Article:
Excerpt Israel, despite constant existential threats and its history as a terror target, has kept its people relatively safe, earning a 2015 Global Terrorism Index impact rank of 24th. This rank is not only better than most Middle Eastern countries, but

Excerpt

Israel, despite constant existential threats and its history as a terror target, has kept its people relatively safe, earning a 2015 Global Terrorism Index impact rank of 24th. This rank is not only better than most Middle Eastern countries, but also is better than the likes of China, Russia and India.

Israel, through decades of thought and investment in counterterrorism, maintains security by reducing its areas of vulnerability and proactively targeting terrorist infrastructure and operatives. Israel has not suffered a major attack on its airports since the 1972 shooting at Ben Gurion Airport. Israel uses checkpoints and physical barriers in order to limit vulnerability and the activities of terrorists. Targeted strikes aggressively pursue those that seek to spill innocent blood.

The Israeli company Cyberark won Best Advanced Persistent Threat (APT) Protection at the SC Awards Europe 2014.

The private sector contributes as much as the government to the strength and innovation of Israeli counterterrorism. Israeli companies areactively involved in creating technologies designed to increase security for individuals and nations.

These include a GPS based mobile security network aimed at improving response times to terrorist attacks, medical emergencies, and other time-sensitive emergencies; software that can suppress background noise to seek out speech related to terrorist activities; and a programthat can seek out and identify those showing signs of online radicalization.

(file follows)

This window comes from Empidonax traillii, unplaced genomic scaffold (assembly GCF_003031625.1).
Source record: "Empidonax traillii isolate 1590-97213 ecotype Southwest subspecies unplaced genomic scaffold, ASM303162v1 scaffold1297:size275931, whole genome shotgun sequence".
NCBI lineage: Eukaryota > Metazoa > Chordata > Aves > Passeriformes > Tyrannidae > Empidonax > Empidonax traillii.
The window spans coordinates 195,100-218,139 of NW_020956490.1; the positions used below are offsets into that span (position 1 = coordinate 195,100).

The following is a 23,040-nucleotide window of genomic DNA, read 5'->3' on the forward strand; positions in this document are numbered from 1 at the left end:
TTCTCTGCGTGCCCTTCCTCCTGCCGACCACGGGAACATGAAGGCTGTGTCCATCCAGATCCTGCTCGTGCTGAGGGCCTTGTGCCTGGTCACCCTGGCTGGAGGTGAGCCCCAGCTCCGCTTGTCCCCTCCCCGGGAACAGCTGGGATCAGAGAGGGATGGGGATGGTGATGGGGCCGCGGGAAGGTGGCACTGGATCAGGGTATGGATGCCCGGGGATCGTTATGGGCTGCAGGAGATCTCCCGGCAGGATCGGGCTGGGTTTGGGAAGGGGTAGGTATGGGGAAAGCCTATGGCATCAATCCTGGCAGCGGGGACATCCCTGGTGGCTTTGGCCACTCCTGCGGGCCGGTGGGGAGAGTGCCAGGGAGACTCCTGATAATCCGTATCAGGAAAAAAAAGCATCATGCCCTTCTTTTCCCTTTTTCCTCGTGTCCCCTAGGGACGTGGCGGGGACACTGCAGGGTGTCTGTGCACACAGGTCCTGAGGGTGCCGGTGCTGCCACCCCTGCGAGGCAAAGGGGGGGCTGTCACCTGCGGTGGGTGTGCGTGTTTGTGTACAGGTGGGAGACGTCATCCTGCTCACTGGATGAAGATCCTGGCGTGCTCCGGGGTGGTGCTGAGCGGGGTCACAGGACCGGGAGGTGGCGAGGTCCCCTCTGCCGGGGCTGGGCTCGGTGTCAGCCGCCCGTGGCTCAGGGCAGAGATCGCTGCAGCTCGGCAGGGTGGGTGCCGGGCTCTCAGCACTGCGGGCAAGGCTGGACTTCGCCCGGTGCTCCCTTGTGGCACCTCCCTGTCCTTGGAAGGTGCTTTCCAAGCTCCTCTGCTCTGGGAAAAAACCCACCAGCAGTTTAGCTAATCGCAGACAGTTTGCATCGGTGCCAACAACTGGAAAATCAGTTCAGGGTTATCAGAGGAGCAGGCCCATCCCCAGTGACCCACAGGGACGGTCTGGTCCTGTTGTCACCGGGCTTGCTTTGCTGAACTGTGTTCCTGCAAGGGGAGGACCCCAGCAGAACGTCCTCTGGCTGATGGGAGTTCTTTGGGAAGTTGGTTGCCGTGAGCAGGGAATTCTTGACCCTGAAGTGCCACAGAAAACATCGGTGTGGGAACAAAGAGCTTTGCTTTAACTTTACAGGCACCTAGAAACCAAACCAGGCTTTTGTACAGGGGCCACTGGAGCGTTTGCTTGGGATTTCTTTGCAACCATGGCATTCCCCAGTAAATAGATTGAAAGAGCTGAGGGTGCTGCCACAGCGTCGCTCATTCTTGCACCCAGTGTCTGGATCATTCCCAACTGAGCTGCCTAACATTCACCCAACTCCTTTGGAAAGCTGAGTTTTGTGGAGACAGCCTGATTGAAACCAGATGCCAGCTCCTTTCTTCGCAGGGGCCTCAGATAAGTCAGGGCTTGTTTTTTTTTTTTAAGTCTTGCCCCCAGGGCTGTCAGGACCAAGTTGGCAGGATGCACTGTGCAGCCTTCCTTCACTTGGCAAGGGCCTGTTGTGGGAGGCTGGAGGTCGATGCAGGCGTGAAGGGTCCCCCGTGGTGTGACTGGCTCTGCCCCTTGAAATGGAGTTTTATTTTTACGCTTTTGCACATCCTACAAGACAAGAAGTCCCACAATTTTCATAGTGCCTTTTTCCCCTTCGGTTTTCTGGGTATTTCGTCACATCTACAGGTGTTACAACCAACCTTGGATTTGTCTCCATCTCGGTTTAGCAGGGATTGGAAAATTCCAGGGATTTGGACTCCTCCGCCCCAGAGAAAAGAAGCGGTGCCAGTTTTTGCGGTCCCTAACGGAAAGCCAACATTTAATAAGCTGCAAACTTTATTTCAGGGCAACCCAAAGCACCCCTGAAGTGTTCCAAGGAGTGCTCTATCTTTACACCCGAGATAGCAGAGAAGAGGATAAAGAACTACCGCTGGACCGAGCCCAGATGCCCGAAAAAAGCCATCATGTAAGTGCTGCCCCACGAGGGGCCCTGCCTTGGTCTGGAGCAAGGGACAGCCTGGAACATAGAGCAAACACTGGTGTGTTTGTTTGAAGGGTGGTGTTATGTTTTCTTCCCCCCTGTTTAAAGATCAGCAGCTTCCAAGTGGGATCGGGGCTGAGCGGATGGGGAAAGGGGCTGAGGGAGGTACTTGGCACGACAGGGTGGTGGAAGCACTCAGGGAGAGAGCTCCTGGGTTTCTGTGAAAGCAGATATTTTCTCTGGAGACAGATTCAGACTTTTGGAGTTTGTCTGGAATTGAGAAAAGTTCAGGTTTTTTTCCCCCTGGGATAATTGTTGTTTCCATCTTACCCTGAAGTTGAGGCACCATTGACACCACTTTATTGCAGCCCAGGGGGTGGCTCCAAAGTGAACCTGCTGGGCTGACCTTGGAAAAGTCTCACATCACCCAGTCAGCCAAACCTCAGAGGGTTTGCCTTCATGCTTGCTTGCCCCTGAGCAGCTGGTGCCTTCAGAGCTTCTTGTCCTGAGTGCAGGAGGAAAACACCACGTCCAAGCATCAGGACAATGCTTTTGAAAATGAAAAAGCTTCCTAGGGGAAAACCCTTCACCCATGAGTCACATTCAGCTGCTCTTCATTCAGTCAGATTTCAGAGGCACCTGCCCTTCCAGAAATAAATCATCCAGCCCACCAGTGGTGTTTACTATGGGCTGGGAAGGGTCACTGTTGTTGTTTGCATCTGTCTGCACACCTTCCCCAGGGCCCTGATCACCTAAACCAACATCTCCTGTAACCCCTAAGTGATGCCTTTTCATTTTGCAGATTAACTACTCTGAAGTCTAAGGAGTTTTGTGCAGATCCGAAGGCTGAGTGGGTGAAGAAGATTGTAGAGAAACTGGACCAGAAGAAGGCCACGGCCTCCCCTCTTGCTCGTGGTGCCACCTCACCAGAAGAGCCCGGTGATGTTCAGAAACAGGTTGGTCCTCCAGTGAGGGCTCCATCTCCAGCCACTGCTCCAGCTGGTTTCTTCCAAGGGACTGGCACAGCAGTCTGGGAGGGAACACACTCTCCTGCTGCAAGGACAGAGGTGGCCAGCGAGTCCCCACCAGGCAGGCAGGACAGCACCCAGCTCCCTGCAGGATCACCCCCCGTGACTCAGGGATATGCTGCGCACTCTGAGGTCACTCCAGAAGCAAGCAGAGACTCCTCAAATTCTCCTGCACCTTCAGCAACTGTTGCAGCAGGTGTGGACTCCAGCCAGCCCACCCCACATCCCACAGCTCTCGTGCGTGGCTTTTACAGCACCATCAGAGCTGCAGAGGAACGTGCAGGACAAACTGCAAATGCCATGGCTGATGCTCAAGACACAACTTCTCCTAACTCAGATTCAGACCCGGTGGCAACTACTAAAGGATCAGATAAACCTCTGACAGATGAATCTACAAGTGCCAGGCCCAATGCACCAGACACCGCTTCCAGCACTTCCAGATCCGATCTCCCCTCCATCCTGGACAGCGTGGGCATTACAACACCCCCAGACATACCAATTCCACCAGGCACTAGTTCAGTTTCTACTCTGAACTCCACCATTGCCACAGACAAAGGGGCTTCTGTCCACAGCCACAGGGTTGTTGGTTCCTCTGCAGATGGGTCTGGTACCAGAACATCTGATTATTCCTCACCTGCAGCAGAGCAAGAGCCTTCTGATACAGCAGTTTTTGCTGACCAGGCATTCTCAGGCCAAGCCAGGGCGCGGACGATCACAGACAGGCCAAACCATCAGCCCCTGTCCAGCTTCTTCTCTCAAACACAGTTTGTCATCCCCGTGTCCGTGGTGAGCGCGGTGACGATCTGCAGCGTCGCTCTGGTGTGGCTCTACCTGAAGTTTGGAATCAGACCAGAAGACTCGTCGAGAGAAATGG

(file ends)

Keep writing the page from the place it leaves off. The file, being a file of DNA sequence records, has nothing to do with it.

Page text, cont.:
As neighboring nations face the increasingly rabid Islamic State, the security tactics and expertise of Israel are extremely valuable international commodities. Israel, in turn, could gain a large amount of international favor and begrudging cooperation from nations that have historically been enemies to the Jewish state by acting as a teacher and security expert.

There are precedents for this. Israeli officials regularly host American security officials and law enforcement officers in order to teach counterterrorism and security tactics. This helps to cement the relationship between these two allied democracies and provides insight into the pressures and realities faced by Israel. According to David C. Friedman of the Anti-Defamation League, officers who return from these visits "understand Israel and its security needs in ways a lot of audiences don't."

Israel has already used military aid as a tool for foreign relations, particularly in Africa and Latin America. This allowed Israel to build relationships outside of the hostile Middle East.

Israel is now poised to make new allies in the region to unify against the common enemy of Islamic fundamentalism. Israeli intelligence, technology, and expertise have already proven themselves in the war against Islamic extremism. Egypt and Israel combat Islamic State affiliates in the Sinai Peninsula. Israel is already working with Jordan against Levantine Islamic State threats.

It is one thing to be secure against one's rivals; it is quite another to be something they need.

As a result, relations between the three nations have improved, in what has been described as a "unity of the threatened."

The Saudis and the Turks, who have seen a dramatic increase in Islamic State attacks, are in prime position to join this alliance of the imperiled. In the wake of Iran, which stands upon the threshold of nuclear capabilities, this alliance of the imperiled is all the more vital for the future of peace in the Middle East.

This is an opportunity for Israel to rebuke its critics and demonstrate its ability to cooperate and seek out peace. It is one thing to be secure against one's rivals; it is quite another to be something they need.

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Of course, some nations will decline this opportunity. The French have stubbornly refused to utilize Israeli technology in the past for fear of negative publicity. As terror threats proliferate in the years to come, however, the price of such obstinacy will be far too high.

Ethan Seletsky is a research intern at the Middle East Forum.